(don't forget the league leading 7.51 run support. That's like forgetting the paint brush)

Kay - All these Sabermatricians get locked up with all of these stats and I don't. You know what stat I care about?


Kay - Did he win the game?

(that's the question you care about. the stat you care about is wins.)

Kay - Would you rather have a guy really lose a good game. "Wow, he pitched well -- we only lost 2-1!" I always said this about those pitchers, "Oh, the Yankees only scored one, then you have to give up zero." In twenty years you're going to look back on Mike Mussina in game 2 against the Tigers...had a 3-1 lead and we lost 4-3....That's not that bad...yeah it is bad! He gave up runs he shouldn't have given up!

(note: don't start a sentence "would you rather..." if you are only going to bring up one choice. it ruins the game)

(also, am I allowed to remember the next game when Randy Johnson gave up five runs? Note: The Yankees had not scored eight runs in the first inning. They hadn't scored at all. Perhaps Johnson was confused because he was used to 7.51 runs a game)

Kay - I don't care that his ERA was 5. It was good enough to win 17 games. Mike Mussina didn't win 17 games.

(he won 15. and his ERA was 1.5 lower.)

(Kay at this point rambles on to Chris about how the AL is hard. Not so hard that 33 players can't have higher ERAs than 5.00 hard, but hard nonetheless. I think he's hung up on Chris because Chris stops talking. Kay does end with this....)

Kay - You are wrong in that sense....dead wrong.

(Chris = best dude ever. not close.)

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posted by Unknown  # 10:54 PM

"Great guests, great commentary, and insight like no other. That's the best way to describe The 'Michael Kay Show.'"

Always good to hear from America's Sweetheart -- but is he too cool to use his own account?
Reader PJ fires this shot across the simian brow of Michael Kay:

"Randy Johnson won 17 games last year in the toughest division in baseball"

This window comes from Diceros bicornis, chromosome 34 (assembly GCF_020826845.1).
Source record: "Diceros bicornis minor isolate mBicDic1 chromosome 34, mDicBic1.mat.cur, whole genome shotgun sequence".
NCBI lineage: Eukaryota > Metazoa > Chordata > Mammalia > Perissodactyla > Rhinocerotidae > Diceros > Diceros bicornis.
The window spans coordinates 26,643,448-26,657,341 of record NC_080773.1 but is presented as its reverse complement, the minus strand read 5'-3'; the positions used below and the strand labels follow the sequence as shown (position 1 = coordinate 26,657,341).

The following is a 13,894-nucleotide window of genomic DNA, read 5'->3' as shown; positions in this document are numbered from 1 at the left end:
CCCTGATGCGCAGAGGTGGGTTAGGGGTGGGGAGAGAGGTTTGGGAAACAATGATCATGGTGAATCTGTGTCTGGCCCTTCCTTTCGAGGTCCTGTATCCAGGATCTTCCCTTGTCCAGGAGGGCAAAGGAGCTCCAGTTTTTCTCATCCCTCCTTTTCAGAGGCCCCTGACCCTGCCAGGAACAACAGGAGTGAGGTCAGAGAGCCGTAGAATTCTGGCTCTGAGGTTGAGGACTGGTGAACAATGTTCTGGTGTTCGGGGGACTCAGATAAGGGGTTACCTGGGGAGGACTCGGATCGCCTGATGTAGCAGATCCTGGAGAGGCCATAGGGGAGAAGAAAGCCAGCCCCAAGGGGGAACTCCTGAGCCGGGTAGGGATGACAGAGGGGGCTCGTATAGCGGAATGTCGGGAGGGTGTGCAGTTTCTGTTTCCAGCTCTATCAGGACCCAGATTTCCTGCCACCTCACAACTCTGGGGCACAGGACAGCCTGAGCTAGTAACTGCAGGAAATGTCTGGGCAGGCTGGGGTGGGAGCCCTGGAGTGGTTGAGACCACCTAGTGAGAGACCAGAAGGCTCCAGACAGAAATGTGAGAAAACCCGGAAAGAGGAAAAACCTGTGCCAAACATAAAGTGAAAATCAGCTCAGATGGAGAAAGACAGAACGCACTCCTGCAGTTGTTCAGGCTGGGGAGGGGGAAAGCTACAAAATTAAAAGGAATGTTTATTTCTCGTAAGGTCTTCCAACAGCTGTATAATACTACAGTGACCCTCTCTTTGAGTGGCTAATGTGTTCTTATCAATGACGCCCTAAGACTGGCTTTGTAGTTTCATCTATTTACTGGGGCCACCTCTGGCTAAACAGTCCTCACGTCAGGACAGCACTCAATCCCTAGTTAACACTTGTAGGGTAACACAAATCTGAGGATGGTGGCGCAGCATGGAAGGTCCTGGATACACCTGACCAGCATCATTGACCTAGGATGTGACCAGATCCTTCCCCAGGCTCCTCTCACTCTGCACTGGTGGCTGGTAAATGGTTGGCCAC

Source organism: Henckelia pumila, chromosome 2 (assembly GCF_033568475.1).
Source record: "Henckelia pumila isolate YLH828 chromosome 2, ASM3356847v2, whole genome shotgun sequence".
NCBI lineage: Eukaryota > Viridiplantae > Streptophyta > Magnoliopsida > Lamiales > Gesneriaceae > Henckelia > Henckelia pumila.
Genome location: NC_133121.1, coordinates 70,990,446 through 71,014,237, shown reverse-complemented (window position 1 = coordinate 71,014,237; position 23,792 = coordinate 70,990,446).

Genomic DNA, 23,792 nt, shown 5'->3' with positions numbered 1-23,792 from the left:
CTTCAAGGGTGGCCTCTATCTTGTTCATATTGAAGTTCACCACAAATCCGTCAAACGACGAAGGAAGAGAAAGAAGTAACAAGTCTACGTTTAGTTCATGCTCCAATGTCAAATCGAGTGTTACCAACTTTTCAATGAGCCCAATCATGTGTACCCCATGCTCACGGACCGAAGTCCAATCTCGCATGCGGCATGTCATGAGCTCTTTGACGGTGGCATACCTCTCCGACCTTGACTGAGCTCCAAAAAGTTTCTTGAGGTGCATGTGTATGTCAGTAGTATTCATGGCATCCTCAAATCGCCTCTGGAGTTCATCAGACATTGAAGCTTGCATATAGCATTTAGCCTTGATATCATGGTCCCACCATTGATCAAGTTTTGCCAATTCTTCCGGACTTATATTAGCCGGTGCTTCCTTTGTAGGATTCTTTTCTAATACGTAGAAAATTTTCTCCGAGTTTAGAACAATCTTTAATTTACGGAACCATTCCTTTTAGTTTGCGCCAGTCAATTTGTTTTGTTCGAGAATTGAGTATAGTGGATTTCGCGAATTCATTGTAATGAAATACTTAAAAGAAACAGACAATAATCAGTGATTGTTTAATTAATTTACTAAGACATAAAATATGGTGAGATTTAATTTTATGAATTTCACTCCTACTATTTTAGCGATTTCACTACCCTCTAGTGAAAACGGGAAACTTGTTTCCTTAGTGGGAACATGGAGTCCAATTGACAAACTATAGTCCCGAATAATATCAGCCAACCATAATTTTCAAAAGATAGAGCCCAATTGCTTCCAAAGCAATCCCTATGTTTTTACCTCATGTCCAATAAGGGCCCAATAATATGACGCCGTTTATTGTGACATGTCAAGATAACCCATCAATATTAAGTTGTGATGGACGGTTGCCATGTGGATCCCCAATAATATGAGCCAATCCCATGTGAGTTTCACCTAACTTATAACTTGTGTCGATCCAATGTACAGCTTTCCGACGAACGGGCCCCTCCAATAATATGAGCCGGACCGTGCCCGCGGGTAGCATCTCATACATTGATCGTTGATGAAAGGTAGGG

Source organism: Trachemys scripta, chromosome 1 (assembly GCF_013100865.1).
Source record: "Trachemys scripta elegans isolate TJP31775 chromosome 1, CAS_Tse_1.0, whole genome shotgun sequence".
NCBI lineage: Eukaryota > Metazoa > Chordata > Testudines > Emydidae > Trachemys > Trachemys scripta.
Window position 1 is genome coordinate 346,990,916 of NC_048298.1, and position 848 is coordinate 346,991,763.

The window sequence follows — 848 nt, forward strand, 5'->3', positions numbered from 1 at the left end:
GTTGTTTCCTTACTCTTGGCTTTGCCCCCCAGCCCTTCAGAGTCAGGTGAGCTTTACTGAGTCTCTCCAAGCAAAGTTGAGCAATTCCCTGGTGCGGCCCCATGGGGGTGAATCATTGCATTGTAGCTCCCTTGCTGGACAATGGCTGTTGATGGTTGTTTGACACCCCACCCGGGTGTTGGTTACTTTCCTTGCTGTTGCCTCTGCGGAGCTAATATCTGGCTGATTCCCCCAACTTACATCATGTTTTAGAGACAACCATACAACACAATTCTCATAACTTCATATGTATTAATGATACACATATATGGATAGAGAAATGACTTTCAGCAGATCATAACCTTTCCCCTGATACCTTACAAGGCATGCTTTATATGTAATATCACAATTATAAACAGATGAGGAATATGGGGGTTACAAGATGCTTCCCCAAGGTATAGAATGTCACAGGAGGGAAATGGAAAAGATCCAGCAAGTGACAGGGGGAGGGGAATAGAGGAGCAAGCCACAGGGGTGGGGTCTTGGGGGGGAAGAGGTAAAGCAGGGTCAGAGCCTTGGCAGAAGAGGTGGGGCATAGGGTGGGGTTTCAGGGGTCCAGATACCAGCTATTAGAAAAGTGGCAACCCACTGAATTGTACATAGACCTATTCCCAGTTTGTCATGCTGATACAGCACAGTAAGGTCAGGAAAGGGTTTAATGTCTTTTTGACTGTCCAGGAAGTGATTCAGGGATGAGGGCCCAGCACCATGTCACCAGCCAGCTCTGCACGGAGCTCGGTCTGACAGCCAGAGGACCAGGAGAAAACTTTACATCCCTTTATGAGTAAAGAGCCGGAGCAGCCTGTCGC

Johnson started 13 games agains AL East opponents.
His record was 6-4, and his ERA was a whopping 7.40.

TOR: 2 starts, 1-1 record, 8.1 IP, 14.05 ERA
BALT: 4 starts, 2-0 record, 27.1 IP, 4.61 ERA
BOS: 4 starts, 2-1 record, 21.1 IP, 7.25 ERA
TB: 3 starts, 1-2 record, 16 IP, 9.00 ERA

...and Richard pretty much finishes him off with this:

Michael Kay must not have been paying close attention when Johnson was pitching. This is how he pitched in 2006, split by plus/minus score at the start of the inning.

+5 or more (Yankees leading by 5+) -- 21 IP, 7 R, 6 ER, 2.57 ERA
+4 -- 12.1 IP, 10 R, 10 ER, 7.30 ERA
+3 -- 11.0 IP, 11 R, 11 ER, 9.00 ERA
+2 -- 25.1 IP, 15 R, 9 ER, 3.20 ERA but 6 unearned runs
+1 -- 28.0 IP, 21 R, 21 ER, 6.75 ERA
tie -- 59.2 IP, 36 R, 35 ER, 5.28 ERA
-1 -- 19.1 IP, 15 R, 12 ER, 5.59 ERA
-2 -- 20.1 IP, 7 R, 7 ER, 3.10 ERA
-3 or more -- 8.0 IP, 3 R, 3 ER, 3.38 ERA

Johnson actually pitched worse when the game was close. By my count, he gave up a lead 18 times during the season. I don't know what's typical, but 18 seems like a lot if you're making Kay's argument. He started 60 innings with the score tied and gave up at least a run 20 times -- about average, if I remember correctly -- but a total of 36 runs, 1 unearned. He started 28 innings with a one-run lead and gave up the lead 11 times.

There's an art to coming off the mound and saying, "Uh, guys, I need some more runs."